Collaborative Research Grant Winners Publish Paper on Neonatal Pain Response
Sep 24, 2020
The study noted that being held by a parent with skin-to-skin contact reduces how strongly a newborn baby’s brain responds to a painful medical jab.
"Our findings may lend new insights into how babies learn to process threats, as they are particularly sensitive to maternal cues," said first author Laura Jones (University College London, UK).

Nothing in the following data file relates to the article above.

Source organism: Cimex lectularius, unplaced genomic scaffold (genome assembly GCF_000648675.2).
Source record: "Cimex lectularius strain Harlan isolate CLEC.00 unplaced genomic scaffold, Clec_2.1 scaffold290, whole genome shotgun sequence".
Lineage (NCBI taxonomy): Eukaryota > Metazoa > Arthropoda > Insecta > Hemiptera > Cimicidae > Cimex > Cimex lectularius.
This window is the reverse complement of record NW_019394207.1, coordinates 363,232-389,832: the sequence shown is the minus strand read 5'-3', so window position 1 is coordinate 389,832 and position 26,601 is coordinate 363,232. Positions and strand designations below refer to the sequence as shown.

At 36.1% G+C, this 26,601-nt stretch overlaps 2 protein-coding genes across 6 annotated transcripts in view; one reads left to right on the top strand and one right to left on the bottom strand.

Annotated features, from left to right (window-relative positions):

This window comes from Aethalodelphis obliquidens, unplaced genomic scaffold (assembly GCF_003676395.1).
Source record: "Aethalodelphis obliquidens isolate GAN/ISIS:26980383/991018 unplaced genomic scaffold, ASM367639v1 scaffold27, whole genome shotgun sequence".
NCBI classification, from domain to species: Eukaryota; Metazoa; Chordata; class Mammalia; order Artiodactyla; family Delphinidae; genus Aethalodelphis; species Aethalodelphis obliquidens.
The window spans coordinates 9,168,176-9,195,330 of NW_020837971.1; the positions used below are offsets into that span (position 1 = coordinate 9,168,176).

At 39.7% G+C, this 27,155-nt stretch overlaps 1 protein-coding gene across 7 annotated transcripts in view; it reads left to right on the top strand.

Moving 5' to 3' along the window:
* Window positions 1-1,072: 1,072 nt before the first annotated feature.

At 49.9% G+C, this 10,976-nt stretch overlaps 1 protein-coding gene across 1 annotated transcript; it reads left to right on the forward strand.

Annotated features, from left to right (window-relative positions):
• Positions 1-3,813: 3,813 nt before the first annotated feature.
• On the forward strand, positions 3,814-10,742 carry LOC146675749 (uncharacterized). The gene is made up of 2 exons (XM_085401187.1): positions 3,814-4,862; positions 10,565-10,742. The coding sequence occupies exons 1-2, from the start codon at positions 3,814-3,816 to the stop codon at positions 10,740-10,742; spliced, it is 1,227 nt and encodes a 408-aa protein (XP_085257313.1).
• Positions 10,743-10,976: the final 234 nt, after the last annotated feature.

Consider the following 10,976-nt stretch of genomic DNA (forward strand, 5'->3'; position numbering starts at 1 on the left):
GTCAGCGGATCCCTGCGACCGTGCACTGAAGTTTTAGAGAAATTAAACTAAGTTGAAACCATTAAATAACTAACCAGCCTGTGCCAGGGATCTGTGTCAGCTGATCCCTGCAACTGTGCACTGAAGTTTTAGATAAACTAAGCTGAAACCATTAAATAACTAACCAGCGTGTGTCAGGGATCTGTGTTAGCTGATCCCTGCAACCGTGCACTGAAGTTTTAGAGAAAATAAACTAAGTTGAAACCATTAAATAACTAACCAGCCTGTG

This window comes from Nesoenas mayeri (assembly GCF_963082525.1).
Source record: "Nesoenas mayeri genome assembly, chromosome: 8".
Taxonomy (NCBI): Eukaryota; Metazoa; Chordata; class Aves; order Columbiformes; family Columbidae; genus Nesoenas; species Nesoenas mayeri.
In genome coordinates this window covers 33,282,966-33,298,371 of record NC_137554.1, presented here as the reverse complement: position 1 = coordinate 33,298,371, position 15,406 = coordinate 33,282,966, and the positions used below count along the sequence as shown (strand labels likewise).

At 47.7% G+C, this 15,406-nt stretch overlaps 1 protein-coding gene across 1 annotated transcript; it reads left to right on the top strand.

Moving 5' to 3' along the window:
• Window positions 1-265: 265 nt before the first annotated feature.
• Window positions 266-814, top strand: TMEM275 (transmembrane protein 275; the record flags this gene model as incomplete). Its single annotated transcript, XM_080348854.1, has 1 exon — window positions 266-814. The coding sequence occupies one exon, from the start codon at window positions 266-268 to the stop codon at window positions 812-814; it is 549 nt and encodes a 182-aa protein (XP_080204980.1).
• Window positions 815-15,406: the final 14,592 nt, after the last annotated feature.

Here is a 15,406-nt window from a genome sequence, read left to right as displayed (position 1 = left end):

IASP Collaborative Research Grants provide support for international interdisciplinary pain research collaborations between at least two countries with an emphasis on collaborations among basic, translational, and clinical scientists.
Read the full press release from University College London (UCL).